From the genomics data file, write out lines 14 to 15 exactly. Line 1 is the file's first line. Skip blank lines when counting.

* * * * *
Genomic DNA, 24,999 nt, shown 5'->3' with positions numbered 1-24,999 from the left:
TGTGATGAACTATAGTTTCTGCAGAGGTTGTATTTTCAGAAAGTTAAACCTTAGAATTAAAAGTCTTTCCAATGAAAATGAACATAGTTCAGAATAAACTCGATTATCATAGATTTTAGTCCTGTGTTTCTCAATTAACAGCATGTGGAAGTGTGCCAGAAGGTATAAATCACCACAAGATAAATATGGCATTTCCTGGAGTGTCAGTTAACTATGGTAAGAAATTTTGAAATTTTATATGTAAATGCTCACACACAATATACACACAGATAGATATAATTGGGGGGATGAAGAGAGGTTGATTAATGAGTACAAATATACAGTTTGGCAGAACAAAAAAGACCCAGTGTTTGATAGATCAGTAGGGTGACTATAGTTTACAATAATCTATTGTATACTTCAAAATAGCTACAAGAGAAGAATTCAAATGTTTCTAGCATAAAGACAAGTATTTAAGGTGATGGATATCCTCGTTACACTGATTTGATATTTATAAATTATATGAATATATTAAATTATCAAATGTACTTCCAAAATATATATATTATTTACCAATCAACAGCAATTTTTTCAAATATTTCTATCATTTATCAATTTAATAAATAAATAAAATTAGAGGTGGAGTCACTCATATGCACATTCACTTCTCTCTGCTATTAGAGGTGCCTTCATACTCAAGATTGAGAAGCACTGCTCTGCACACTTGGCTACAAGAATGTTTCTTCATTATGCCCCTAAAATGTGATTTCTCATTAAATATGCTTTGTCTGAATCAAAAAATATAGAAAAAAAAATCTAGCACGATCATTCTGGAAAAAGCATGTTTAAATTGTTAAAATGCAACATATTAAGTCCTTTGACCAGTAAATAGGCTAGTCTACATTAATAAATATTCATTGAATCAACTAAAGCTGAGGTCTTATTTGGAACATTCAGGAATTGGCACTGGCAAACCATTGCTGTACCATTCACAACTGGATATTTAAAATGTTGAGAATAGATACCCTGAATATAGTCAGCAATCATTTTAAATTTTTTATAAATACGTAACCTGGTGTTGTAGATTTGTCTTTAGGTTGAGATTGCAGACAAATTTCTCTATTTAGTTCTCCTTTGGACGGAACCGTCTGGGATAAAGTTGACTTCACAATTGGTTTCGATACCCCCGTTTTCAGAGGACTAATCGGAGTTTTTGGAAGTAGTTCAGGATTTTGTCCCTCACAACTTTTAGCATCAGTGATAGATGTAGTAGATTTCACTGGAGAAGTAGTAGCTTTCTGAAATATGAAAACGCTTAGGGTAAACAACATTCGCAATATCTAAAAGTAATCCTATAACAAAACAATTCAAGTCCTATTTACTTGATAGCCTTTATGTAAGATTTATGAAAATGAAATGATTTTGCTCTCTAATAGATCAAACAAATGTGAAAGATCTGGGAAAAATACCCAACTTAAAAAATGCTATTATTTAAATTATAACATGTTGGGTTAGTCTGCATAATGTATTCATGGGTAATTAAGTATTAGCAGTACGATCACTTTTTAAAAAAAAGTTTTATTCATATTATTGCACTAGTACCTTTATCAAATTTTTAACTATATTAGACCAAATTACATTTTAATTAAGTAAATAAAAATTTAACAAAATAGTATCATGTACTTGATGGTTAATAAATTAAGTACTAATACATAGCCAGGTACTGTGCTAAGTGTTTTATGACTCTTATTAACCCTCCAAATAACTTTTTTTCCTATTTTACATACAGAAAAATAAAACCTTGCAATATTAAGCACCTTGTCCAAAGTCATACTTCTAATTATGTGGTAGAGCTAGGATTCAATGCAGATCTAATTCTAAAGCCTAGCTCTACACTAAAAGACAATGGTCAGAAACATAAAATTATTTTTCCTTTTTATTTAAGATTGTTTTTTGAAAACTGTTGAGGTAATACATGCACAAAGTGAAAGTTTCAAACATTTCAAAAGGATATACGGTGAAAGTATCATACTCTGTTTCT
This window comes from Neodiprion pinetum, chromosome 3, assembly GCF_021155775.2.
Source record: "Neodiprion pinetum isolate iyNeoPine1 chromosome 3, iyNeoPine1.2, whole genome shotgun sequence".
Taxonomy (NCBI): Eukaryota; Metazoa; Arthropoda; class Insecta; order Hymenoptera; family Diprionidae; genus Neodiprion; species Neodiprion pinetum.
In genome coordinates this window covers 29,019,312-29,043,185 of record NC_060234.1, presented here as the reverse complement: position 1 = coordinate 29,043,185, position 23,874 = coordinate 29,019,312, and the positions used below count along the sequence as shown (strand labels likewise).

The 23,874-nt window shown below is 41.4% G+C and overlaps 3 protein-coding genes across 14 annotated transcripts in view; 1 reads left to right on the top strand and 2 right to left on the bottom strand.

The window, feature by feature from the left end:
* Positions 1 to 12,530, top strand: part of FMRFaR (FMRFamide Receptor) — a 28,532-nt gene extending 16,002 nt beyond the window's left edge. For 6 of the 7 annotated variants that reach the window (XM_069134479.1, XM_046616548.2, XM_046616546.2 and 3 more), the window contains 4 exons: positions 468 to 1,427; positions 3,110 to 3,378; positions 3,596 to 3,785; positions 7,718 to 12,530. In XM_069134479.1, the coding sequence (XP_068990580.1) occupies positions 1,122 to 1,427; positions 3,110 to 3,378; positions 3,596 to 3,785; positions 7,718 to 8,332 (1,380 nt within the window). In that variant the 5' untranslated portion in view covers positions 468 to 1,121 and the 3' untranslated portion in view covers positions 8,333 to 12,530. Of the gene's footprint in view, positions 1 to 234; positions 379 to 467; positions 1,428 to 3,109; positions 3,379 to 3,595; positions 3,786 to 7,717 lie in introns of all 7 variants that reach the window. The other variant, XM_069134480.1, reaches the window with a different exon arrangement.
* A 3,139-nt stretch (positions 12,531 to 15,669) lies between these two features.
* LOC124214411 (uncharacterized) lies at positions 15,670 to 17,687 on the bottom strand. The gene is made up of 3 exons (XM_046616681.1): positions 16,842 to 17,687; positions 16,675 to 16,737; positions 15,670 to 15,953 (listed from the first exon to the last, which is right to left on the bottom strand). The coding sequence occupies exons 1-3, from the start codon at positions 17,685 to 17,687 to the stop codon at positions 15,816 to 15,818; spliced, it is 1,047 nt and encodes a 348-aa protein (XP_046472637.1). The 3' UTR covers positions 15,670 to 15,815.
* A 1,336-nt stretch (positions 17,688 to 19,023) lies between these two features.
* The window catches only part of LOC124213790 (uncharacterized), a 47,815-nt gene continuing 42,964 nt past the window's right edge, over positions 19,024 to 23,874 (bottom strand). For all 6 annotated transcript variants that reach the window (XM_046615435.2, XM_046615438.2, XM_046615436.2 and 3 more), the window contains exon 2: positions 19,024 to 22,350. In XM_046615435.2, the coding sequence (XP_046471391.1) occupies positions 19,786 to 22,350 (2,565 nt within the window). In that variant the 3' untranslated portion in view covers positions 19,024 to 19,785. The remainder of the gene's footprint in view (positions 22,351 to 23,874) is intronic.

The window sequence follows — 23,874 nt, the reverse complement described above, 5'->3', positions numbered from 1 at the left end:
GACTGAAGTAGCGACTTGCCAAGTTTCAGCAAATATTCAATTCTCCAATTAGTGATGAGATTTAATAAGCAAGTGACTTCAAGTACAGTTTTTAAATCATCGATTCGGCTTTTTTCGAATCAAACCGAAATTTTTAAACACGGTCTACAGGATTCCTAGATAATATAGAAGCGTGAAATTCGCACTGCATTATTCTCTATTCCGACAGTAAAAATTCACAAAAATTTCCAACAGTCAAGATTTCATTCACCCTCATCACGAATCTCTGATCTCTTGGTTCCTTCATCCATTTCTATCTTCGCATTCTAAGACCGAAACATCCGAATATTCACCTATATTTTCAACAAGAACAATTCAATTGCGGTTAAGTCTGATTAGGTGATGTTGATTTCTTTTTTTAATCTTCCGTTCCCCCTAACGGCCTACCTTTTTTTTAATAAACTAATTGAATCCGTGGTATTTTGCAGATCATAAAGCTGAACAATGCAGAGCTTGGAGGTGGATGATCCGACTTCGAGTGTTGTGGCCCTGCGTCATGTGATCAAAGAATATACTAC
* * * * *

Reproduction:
The window sequence follows — 23,874 nt, the reverse complement described above, 5'->3', positions numbered from 1 at the left end:
GACTGAAGTAGCGACTTGCCAAGTTTCAGCAAATATTCAATTCTCCAATTAGTGATGAGATTTAATAAGCAAGTGACTTCAAGTACAGTTTTTAAATCATCGATTCGGCTTTTTTCGAATCAAACCGAAATTTTTAAACACGGTCTACAGGATTCCTAGATAATATAGAAGCGTGAAATTCGCACTGCATTATTCTCTATTCCGACAGTAAAAATTCACAAAAATTTCCAACAGTCAAGATTTCATTCACCCTCATCACGAATCTCTGATCTCTTGGTTCCTTCATCCATTTCTATCTTCGCATTCTAAGACCGAAACATCCGAATATTCACCTATATTTTCAACAAGAACAATTCAATTGCGGTTAAGTCTGATTAGGTGATGTTGATTTCTTTTTTTAATCTTCCGTTCCCCCTAACGGCCTACCTTTTTTTTAATAAACTAATTGAATCCGTGGTATTTTGCAGATCATAAAGCTGAACAATGCAGAGCTTGGAGGTGGATGATCCGACTTCGAGTGTTGTGGCCCTGCGTCATGTGATCAAAGAATATACTAC